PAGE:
For years, the increased rate of obesity in America has been attributed to eating too much and exercising too little – but little hard data ever backed that claim. Now it appears that eating too much is to blame. A new study, presented at the May 2009 European Congress on Obesity, has shown that America’s obesity epidemic can be solely linked to excesses in energy (calories).
Approximately 1,400 adults and 1,000 children were tested on how many calories their bodies burned under free-living conditions. Once scientists determined the subject’s calorie burning rate, they were able to calculate how many calories a person would require to maintain a stable weight over a period of time. The researchers then predicted, using equations, how much weight a person should expect to gain over a 30-year period if food intake was the only cause of that weight gain.
Using national food supply data, the researchers analyzed how much food the average American consumed in the 1970’s and in 2000. Using data from the nationally recognized National Health and Nutrition Examination Survey (NHANES), they tracked the recorded weight of Americans in 1970 and 2000 to determine the actual weight gain over that period.
In children, the predicted and actual weight increase matched exactly, indicating that increases in food intake alone could explain the weight increase over the past 30 years. In adults, researchers predicted a 10.8 kg (23.7 lbs) weight gain, but in actuality it was 8.6 kg (18.9 lbs). The lower-than-expected weight gain indicates that food intake was still in excess, but that there may have been increases in physical activity that prevented the higher predicted weight gain.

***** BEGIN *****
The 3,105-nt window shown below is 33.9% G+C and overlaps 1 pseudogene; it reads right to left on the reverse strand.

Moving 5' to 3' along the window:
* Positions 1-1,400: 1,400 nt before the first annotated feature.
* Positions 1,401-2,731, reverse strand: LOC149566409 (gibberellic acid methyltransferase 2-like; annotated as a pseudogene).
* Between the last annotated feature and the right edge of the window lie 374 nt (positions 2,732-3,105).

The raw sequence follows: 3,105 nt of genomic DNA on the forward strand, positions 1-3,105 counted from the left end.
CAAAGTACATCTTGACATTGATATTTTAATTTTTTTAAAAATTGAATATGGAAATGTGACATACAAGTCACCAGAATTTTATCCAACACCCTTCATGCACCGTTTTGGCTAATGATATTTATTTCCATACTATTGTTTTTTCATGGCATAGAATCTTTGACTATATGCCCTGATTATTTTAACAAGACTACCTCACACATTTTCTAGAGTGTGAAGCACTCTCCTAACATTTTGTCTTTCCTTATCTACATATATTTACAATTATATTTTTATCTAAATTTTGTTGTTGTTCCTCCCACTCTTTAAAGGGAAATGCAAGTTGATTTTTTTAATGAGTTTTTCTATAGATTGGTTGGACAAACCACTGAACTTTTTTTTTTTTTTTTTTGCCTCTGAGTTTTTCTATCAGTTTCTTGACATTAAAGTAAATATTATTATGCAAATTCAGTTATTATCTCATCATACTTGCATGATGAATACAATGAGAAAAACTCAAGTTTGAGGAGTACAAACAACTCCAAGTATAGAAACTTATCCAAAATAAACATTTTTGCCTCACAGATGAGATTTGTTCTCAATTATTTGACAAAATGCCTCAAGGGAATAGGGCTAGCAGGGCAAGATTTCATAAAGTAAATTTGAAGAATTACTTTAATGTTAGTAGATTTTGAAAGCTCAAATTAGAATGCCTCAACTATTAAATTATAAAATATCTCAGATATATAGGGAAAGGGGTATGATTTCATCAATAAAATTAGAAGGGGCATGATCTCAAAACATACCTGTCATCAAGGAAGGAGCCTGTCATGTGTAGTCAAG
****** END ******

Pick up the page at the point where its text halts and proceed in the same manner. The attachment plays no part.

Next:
The researchers suggest that to return to the average body weight of the 1970’s, children would need to reduce their intake by 350 calories (approximately a small serving of French fries and a 12-ounce soda), and adults 500 calories per day (a Venti® Frappuccino® has 560 calories!). This could be achieved by lowering food intake alone or in combination with an increase in calorie-burning physical activity.
Nutrition Note: Although it is clear that most American’s should reduce their portion sizes and monitor their overall food intake, physical activity is still an important player in weight management and improved cardiovascular health.
Information gathered from the European Congress on Obesity press release dated May 8, 2009.
Written by Melissa Ohlson, MS, RD, LD, Preventive Cardiology and Rehabilitation.
Get more information on nutrition strategies. To make an appointment with a registered dietitian, call the Cleveland Clinic Preventive Cardiology - 216.444.9353 or 800.223.2273 ext. 9353. Or, get a nutrition consultation online with our private and secure MyConsult Nutrition Consultation.
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